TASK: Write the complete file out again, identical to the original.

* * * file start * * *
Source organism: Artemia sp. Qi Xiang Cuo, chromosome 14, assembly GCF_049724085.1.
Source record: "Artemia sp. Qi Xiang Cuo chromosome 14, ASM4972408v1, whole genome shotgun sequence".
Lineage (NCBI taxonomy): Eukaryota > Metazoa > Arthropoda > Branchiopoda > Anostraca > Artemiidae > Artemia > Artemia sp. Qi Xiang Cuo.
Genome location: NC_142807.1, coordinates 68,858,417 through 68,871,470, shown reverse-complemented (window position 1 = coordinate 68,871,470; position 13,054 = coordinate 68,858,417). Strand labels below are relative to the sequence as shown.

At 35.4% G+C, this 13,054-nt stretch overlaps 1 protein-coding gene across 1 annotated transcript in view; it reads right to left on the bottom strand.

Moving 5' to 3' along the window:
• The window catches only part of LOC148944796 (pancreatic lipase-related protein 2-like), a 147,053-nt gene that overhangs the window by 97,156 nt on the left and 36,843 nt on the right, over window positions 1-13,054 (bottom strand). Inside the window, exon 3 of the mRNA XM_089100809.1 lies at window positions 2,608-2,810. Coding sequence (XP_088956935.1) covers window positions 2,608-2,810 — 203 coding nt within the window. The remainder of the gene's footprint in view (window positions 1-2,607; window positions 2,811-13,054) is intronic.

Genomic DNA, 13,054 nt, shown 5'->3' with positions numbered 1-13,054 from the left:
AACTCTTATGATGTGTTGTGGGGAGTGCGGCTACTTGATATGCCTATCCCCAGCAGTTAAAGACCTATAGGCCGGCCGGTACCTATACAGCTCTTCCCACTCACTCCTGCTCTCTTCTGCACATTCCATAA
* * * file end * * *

Source organism: Artemia sp. Qi Xiang Cuo, chromosome 14, assembly GCF_049724085.1.
Source record: "Artemia sp. Qi Xiang Cuo chromosome 14, ASM4972408v1, whole genome shotgun sequence".
Lineage (NCBI taxonomy): Eukaryota > Metazoa > Arthropoda > Branchiopoda > Anostraca > Artemiidae > Artemia > Artemia sp. Qi Xiang Cuo.
Genome location: NC_142807.1, coordinates 68,858,417 through 68,871,470, shown reverse-complemented (window position 1 = coordinate 68,871,470; position 13,054 = coordinate 68,858,417). Strand labels below are relative to the sequence as shown.

At 35.4% G+C, this 13,054-nt stretch overlaps 1 protein-coding gene across 1 annotated transcript in view; it reads right to left on the bottom strand.

Moving 5' to 3' along the window:
• The window catches only part of LOC148944796 (pancreatic lipase-related protein 2-like), a 147,053-nt gene that overhangs the window by 97,156 nt on the left and 36,843 nt on the right, over window positions 1-13,054 (bottom strand). Inside the window, exon 3 of the mRNA XM_089100809.1 lies at window positions 2,608-2,810. Coding sequence (XP_088956935.1) covers window positions 2,608-2,810 — 203 coding nt within the window. The remainder of the gene's footprint in view (window positions 1-2,607; window positions 2,811-13,054) is intronic.

Genomic DNA, 13,054 nt, shown 5'->3' with positions numbered 1-13,054 from the left:
AACTCTTATGATGTGTTGTGGGGAGTGCGGCTACTTGATATGCCTATCCCCAGCAGTTAAAGACCTATAGGCCGGCCGGTACCTATACAGCTCTTCCCACTCACTCCTGCTCTCTTCTGCACATTCCATAA